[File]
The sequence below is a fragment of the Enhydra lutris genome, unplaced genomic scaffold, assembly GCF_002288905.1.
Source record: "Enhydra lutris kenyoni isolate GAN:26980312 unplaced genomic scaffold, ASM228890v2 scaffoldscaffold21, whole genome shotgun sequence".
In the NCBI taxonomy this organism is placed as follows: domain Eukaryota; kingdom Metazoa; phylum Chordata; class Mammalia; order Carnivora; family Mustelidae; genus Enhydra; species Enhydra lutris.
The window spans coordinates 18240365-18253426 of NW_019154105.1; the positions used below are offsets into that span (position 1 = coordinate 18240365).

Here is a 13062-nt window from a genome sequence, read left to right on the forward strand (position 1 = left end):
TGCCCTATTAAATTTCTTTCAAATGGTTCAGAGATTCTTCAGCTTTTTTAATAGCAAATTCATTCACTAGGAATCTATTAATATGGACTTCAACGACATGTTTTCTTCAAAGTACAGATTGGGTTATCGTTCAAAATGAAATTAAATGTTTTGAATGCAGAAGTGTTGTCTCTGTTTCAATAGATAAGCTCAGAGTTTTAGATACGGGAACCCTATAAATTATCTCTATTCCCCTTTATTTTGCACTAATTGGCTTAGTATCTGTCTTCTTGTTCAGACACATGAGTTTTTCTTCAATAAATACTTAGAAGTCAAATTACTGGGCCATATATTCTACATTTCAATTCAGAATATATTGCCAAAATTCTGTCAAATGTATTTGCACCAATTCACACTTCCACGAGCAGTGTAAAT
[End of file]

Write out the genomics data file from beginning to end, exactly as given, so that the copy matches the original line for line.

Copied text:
The sequence below is a fragment of the Enhydra lutris genome, unplaced genomic scaffold, assembly GCF_002288905.1.
Source record: "Enhydra lutris kenyoni isolate GAN:26980312 unplaced genomic scaffold, ASM228890v2 scaffoldscaffold21, whole genome shotgun sequence".
In the NCBI taxonomy this organism is placed as follows: domain Eukaryota; kingdom Metazoa; phylum Chordata; class Mammalia; order Carnivora; family Mustelidae; genus Enhydra; species Enhydra lutris.
The window spans coordinates 18240365-18253426 of NW_019154105.1; the positions used below are offsets into that span (position 1 = coordinate 18240365).

Here is a 13062-nt window from a genome sequence, read left to right on the forward strand (position 1 = left end):
TGCCCTATTAAATTTCTTTCAAATGGTTCAGAGATTCTTCAGCTTTTTTAATAGCAAATTCATTCACTAGGAATCTATTAATATGGACTTCAACGACATGTTTTCTTCAAAGTACAGATTGGGTTATCGTTCAAAATGAAATTAAATGTTTTGAATGCAGAAGTGTTGTCTCTGTTTCAATAGATAAGCTCAGAGTTTTAGATACGGGAACCCTATAAATTATCTCTATTCCCCTTTATTTTGCACTAATTGGCTTAGTATCTGTCTTCTTGTTCAGACACATGAGTTTTTCTTCAATAAATACTTAGAAGTCAAATTACTGGGCCATATATTCTACATTTCAATTCAGAATATATTGCCAAAATTCTGTCAAATGTATTTGCACCAATTCACACTTCCACGAGCAGTGTAAAT